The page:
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Do Directors Own RPM International Inc. (NYSE:RPM) Shares?

Simply Wall St

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The big shareholder groups in RPM International Inc. (NYSE:RPM) have power over the company. Institutions often own shares in more established companies, while it's not unusual to see insiders own a fair bit of smaller companies. Companies that used to be publicly owned tend to have lower insider ownership.

RPM International has a market capitalization of US$7.8b, so it's too big to fly under the radar. We'd expect to see both institutions and retail investors owning a portion of the company. Taking a look at our data on the ownership groups (below), it's seems that institutions own shares in the company. Let's delve deeper into each type of owner, to discover more about RPM.

See our latest analysis for RPM International

NYSE:RPM Ownership Summary, May 10th 2019

What Does The Institutional Ownership Tell Us About RPM International?

Many institutions measure their performance against an index that approximates the local market. So they usually pay more attention to companies that are included in major indices.

We can see that RPM International does have institutional investors; and they hold 79% of the stock. This can indicate that the company has a certain degree of credibility in the investment community. However, it is best to be wary of relying on the supposed validation that comes with institutional investors. They too, get it wrong sometimes. If multiple institutions change their view on a stock at the same time, you could see the share price drop fast. It's therefore worth looking at RPM International's earnings history, below. Of course, the future is what really matters.

NYSE:RPM Income Statement, May 10th 2019

Institutional investors own over 50% of the company, so together than can probably strongly influence board decisions. We note that hedge funds don't have a meaningful investment in RPM International. Quite a few analysts cover the stock, so you could look into forecast growth quite easily.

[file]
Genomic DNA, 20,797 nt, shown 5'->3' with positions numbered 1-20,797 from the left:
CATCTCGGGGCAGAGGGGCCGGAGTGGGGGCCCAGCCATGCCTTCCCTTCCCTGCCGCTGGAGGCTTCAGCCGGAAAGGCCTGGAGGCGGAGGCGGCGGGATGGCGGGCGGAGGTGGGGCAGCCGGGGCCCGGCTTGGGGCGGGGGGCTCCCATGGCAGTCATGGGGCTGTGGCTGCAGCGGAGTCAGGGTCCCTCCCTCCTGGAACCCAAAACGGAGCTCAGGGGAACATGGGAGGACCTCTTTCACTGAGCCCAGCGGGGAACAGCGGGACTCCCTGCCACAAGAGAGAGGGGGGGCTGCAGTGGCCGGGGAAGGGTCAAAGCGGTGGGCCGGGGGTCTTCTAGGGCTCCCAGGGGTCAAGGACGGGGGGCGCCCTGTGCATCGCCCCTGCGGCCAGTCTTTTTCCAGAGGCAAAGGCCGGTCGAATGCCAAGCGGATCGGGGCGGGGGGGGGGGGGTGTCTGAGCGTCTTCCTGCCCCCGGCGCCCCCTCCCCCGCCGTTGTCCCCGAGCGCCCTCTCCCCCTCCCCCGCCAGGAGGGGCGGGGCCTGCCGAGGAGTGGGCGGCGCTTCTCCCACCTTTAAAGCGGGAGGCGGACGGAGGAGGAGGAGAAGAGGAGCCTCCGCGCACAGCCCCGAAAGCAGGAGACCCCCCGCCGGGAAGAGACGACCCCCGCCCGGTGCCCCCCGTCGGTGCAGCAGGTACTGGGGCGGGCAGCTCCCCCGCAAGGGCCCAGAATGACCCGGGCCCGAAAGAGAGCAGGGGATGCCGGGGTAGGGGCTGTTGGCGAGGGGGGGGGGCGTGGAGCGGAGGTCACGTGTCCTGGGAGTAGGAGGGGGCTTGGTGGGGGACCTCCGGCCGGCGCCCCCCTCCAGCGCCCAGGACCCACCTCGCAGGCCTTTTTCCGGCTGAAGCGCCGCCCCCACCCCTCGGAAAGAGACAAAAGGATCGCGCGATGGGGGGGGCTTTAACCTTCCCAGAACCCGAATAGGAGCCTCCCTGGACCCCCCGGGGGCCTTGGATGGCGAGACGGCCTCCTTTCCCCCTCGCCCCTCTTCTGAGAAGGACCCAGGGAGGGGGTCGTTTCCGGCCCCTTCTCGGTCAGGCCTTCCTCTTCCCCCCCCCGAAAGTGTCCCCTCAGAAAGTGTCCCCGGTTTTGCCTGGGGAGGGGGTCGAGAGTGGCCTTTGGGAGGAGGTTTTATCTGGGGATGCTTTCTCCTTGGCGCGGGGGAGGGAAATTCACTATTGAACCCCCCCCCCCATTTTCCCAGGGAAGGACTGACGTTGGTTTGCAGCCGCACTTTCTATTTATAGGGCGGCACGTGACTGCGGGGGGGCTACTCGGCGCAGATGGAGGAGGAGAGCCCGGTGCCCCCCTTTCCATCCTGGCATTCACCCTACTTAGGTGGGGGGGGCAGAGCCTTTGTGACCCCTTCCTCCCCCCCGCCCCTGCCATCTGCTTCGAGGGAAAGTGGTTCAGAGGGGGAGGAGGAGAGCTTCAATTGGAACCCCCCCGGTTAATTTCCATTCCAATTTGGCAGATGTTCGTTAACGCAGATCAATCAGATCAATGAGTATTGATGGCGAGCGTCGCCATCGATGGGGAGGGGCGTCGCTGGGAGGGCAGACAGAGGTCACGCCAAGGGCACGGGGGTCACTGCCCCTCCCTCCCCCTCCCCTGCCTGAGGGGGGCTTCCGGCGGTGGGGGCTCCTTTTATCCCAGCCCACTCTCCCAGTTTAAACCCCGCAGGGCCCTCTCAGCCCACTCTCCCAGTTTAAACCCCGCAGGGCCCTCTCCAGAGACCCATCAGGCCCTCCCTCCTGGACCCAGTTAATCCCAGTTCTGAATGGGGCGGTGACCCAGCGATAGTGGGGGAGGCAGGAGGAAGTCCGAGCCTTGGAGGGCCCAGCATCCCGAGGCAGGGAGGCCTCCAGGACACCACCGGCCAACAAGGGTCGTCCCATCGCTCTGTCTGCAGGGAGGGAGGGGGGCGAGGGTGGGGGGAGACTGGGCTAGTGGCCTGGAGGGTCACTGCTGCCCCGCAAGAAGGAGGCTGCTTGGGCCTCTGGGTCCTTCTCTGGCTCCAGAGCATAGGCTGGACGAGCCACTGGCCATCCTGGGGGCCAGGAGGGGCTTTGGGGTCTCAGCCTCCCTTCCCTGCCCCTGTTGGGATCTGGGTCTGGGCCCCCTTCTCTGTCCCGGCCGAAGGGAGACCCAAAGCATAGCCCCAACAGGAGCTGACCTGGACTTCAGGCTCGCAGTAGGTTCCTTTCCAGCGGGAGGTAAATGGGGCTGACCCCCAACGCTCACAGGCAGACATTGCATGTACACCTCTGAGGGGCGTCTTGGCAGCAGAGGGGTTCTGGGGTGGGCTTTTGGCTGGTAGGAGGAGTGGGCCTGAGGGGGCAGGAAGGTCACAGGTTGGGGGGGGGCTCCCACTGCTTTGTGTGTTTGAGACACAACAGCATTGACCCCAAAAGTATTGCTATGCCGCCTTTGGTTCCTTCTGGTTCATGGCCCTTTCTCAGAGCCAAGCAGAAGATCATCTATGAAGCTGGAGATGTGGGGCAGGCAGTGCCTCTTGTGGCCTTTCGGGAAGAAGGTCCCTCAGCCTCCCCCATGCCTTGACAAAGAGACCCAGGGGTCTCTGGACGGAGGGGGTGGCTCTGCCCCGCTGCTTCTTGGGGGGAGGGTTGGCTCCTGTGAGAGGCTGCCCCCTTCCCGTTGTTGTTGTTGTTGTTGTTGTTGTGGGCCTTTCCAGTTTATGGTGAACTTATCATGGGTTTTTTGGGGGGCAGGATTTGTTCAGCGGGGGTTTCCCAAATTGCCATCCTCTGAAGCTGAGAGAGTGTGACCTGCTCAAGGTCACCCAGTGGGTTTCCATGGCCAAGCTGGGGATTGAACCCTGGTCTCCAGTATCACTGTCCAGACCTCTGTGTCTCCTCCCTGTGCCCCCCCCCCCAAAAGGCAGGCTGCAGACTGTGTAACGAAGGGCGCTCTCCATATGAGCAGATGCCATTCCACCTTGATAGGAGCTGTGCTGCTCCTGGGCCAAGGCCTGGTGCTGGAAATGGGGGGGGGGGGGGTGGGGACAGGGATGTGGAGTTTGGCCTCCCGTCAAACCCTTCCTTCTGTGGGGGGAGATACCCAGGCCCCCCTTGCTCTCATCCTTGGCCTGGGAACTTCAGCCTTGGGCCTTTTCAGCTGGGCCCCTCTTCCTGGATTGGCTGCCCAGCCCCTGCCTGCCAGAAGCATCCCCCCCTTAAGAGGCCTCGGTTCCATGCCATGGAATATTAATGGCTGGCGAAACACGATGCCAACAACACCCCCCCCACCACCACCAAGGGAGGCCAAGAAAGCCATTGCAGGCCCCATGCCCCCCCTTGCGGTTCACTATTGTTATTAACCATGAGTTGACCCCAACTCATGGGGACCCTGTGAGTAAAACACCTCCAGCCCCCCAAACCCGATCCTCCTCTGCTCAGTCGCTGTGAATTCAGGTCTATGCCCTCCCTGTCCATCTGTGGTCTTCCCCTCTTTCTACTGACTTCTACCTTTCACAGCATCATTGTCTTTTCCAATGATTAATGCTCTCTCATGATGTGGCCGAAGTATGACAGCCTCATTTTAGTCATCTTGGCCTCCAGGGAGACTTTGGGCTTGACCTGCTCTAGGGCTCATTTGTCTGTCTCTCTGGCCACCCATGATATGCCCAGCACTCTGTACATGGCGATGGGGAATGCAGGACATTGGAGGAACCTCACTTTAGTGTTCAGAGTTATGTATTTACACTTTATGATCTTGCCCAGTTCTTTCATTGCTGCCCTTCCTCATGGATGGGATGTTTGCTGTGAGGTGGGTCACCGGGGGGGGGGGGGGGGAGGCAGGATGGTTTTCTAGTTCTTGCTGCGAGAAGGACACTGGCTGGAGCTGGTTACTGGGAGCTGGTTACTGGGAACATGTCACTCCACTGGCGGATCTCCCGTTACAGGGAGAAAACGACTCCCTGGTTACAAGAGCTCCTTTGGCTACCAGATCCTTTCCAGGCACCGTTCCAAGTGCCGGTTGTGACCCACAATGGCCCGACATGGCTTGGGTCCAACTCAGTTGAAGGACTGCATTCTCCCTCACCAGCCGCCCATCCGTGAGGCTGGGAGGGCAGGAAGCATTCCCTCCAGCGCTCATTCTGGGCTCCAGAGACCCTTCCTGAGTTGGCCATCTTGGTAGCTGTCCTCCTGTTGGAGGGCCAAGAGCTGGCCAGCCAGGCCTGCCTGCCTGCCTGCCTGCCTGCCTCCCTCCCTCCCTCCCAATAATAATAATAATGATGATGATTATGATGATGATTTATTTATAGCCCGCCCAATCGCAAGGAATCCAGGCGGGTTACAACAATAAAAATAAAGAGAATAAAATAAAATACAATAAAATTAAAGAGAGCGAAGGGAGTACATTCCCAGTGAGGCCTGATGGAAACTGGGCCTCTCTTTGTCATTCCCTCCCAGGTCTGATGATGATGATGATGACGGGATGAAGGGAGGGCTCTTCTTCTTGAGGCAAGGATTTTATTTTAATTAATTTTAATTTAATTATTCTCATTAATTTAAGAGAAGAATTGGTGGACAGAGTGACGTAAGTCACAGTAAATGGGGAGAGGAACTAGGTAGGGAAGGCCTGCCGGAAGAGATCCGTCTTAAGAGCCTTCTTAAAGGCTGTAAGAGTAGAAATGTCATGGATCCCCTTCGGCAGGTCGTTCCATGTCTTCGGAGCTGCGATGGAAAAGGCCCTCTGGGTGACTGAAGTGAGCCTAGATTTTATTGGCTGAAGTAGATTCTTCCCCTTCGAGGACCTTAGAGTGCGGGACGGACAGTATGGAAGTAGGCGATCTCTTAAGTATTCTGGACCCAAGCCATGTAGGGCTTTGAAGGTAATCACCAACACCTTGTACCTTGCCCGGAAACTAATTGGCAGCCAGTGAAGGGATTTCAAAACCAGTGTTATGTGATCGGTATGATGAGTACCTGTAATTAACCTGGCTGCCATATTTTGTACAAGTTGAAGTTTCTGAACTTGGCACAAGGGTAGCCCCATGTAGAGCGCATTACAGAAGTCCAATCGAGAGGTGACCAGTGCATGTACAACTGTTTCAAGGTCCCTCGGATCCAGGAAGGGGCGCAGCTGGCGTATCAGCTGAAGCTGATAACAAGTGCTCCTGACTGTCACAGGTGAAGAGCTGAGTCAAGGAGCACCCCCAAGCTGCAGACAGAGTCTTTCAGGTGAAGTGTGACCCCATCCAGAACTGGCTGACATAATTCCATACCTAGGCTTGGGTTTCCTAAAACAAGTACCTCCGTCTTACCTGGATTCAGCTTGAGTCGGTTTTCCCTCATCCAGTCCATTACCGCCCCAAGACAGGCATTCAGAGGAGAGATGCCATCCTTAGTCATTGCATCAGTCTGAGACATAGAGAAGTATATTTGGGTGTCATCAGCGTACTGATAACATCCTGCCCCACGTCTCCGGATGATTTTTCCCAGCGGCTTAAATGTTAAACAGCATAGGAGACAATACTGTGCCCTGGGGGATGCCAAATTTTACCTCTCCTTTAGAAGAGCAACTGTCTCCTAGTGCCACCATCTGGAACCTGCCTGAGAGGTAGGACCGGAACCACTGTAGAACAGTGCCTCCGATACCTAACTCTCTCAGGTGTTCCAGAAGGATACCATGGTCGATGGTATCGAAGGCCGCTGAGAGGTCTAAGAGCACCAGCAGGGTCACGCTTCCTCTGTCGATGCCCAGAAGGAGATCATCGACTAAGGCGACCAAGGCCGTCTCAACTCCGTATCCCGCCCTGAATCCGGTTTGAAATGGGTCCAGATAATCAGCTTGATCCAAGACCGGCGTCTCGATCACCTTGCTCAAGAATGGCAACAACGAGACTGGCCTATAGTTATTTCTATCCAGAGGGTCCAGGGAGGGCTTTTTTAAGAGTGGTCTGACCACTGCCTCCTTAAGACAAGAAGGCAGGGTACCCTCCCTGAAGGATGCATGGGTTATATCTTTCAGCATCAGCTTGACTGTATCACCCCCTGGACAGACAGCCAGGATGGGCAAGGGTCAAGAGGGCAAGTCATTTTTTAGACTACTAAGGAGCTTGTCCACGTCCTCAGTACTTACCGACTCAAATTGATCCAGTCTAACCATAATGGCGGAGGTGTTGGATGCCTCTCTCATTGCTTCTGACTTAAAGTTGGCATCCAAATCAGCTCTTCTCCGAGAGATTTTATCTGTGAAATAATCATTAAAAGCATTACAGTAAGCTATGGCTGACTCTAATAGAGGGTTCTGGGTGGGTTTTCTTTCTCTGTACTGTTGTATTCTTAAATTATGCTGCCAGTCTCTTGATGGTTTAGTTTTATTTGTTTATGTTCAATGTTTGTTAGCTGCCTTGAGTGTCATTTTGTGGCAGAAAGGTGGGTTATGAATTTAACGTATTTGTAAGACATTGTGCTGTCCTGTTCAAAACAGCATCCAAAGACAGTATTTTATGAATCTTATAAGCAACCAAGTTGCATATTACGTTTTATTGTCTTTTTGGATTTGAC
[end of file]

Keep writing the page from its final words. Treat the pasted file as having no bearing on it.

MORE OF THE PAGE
Insider Ownership Of RPM International

While the precise definition of an insider can be subjective, almost everyone considers board members to be insiders. The company management answer to the board; and the latter should represent the interests of shareholders. Notably, sometimes top-level managers are on the board, themselves.

I generally consider insider ownership to be a good thing. However, on some occasions it makes it more difficult for other shareholders to hold the board accountable for decisions.

Shareholders would probably be interested to learn that insiders own shares in RPM International Inc.. The insiders have a meaningful stake worth US$114m. Most would see this as a real positive. Most would say this shows alignment of interests between shareholders and the board. Still, it might be worth checking if those insiders have been selling.

General Public Ownership

With a 20% ownership, the general public have some degree of sway over RPM. While this size of ownership may not be enough to sway a policy decision in their favour, they can still make a collective impact on company policies.

Next Steps:

While it is well worth considering the different groups that own a company, there are other factors that are even more important.

I like to dive deeper into how a company has performed in the past. You can access this interactive graph of past earnings, revenue and cash flow, for free .

If you would prefer discover what analysts are predicting in terms of future growth, do not miss this free report on analyst forecasts.

NB: Figures in this article are calculated using data from the last twelve months, which refer to the 12-month period ending on the last date of the month the financial statement is dated. This may not be consistent with full year annual report figures.

We aim to bring you long-term focused research analysis driven by fundamental data. Note that our analysis may not factor in the latest price-sensitive company announcements or qualitative material.

If you spot an error that warrants correction, please contact the editor at editorial-team@simplywallst.com. This article by Simply Wall St is general in nature. It does not constitute a recommendation to buy or sell any stock, and does not take account of your objectives, or your financial situation. Simply Wall St has no position in the stocks mentioned. Thank you for reading.